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Electricity Trade in Europe : Review of Economic and Regulatory Challenges - Janusz Bielecki

Electricity Trade in Europe

Review of Economic and Regulatory Challenges

By: Janusz Bielecki (Editor)

Hardcover Published: 1st May 2004
ISBN: 9789041122797
Number Of Pages: 350

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Liberalisation in the power sector is high on the agenda of policy makers, regulators and the industry around the world. There is growing recognition of the benefits of power marker liberalisation and the need to further integrate regional markets in a liberal trade and investment environment. This volume brings together articles written by leading experts in the field of electricity trade and regulation in Europe. Organised in two parts, the contributions cover a range of issues from market structure, trade flows, infrastructure and investment to the regulatory framework within which the industry operates, including international trade rules and national technical, environmental and regulatory regimes. These are complex and sensitive issues requiring an in-depth understanding of the economics and regulation of the electricity trade and the primary object of this volume is to contribute to an informed debate on the subject. To this end, the contributors demonstrate how a competition friendly and liberal environment for electricity trade, including a system of non-discriminatory and transparent access to transmission and distribution networks, could contribute to improving market integration, economic efficiency , supply security and environmental health.

Forewordp. xiii
List of Acronymsp. xvii
Operational and Economic Aspectsp. 1
Electricity Trade: Overview of Current Flows and Infrastructurep. 3
Introductionp. 4
Organisation of electricity marketsp. 6
Incentives to tradep. 7
Current inter-regional tradep. 8
Technical and economic barriers to tradep. 11
Infrastructure and other factors affecting tradep. 13
Generation capacityp. 13
Interconnectionsp. 17
Price differentialsp. 20
Outlook for inter-regional tradep. 21
European Interconnection: State of the Art 2003p. 23
Interconnected electric systems: present statusp. 24
Historical overviewp. 24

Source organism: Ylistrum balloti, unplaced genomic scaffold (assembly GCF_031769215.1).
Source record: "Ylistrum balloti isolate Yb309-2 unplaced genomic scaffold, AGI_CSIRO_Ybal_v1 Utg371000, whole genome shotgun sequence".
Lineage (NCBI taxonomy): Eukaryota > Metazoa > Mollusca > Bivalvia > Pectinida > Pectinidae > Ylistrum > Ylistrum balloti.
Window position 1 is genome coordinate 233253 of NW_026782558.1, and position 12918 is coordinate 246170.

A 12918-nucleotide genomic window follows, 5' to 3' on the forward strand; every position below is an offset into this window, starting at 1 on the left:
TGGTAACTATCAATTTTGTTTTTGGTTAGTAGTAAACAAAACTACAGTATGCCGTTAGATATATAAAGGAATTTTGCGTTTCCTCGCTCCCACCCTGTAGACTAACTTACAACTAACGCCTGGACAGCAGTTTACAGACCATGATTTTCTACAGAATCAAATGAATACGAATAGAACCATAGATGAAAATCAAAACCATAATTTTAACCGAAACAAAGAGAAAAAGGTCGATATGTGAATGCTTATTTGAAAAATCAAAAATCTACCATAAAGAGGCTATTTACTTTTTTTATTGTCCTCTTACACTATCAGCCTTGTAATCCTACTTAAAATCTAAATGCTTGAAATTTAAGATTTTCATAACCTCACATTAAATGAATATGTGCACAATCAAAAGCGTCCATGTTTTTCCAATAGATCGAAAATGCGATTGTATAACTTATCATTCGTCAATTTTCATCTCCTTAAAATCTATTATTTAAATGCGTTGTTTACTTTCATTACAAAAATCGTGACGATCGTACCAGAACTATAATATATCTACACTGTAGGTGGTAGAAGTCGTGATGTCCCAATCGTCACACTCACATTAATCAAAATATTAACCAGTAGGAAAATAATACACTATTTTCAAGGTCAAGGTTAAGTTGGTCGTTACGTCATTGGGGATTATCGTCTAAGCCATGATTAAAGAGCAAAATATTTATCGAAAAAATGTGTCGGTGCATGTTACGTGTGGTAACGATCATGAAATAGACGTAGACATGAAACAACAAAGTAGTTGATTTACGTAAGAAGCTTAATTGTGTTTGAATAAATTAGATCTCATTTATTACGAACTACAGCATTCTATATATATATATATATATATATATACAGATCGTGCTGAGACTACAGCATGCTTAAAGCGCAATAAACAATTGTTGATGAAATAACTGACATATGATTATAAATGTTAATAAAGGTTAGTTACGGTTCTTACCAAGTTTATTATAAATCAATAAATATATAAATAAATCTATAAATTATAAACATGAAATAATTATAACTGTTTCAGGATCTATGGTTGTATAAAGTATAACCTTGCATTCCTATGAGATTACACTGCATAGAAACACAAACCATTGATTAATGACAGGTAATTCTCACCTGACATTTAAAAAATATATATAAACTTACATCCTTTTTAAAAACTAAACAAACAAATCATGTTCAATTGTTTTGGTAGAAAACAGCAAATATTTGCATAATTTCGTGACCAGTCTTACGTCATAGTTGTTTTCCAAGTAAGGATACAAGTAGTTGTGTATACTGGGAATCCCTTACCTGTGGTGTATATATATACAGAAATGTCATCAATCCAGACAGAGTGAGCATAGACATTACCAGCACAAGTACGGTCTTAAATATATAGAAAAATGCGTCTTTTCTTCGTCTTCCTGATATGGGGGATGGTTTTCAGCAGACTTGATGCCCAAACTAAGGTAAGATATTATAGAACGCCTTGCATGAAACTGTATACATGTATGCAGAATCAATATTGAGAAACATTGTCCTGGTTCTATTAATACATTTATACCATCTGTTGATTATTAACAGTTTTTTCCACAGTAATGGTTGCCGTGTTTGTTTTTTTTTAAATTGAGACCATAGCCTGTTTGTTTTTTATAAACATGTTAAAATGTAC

Main driving forces behind network integrationp. 26
The main blocksp. 26
Recent developmentsp. 31
The driving forcesp. 31
The projectsp. 32
Conclusions and recommendationsp. 42
Situation in Albaniap. 42
Incentives for investing in interconnection facilitiesp. 42
Ideas on long-term prospectsp. 43
Regional Electricity Cooperation and Integrationp. 47
Introductionp. 48
Benefits of regional integration of power systemsp. 50
Barriers to integrationp. 53
Institutional Frameworkp. 56
Integration of power networks in Eurasiap. 57
General remarksp. 57
The European internal electricity marketp. 59
The Mediterranean Ringp. 62
Expansion to the Eastp. 64
Conclusionsp. 66
Impact of Liberalisation on Investment Performance in the Power Sectorp. 69
Introductionp. 70
Background: issues, trends and policiesp. 73
Investment decisionsp. 73
Problems with the investment performance of electricity marketsp. 75
Policy tools: capacity mechanisms and price capsp. 76
Trends in IEA countriesp. 78
Generationp. 79
Introductionp. 79
Investment, reserves and fuel mix in liberalised marketsp. 80
Role of prices and market structurep. 81
Transmissionp. 83
Introductionp. 83
Policy implicationsp. 85
Options to relieve transmission congestionp. 87
Cross-border interconnectionsp. 89
Conclusionsp. 93
Development of Interconnections and Reliability Standardsp. 95
General contextp. 96
Transmission System Operators' associationsp. 96
Reliabilityp. 96
Short-term rule setting and long-term market watchdogp. 98
Interconnection typesp. 99
Development of interconnectionsp. 99
UCTE experience of synchronous developmentp. 99
Synchronous or asynchronous connection?p. 100
Main building blocks of a synchronous areap. 102
Primary control and reservesp. 102
Secondary and tertiary control and reservesp. 104
N-1 criterionp. 104
Data exchangep. 106
Stabilityp. 106
Control Areas: impediments or building blocks for a well-functioning market?p. 108
Synchronous versus asynchronous interconnection for new developments?p. 109
From technicalities to reliability standardsp. 110
The historical context of former UCPTEp. 110
Unbundling and the creation of UCTEp. 111
The UCTE Multi-Lateral Agreementp. 111
The Multi-Lateral Agreement's compensation for damagesp. 112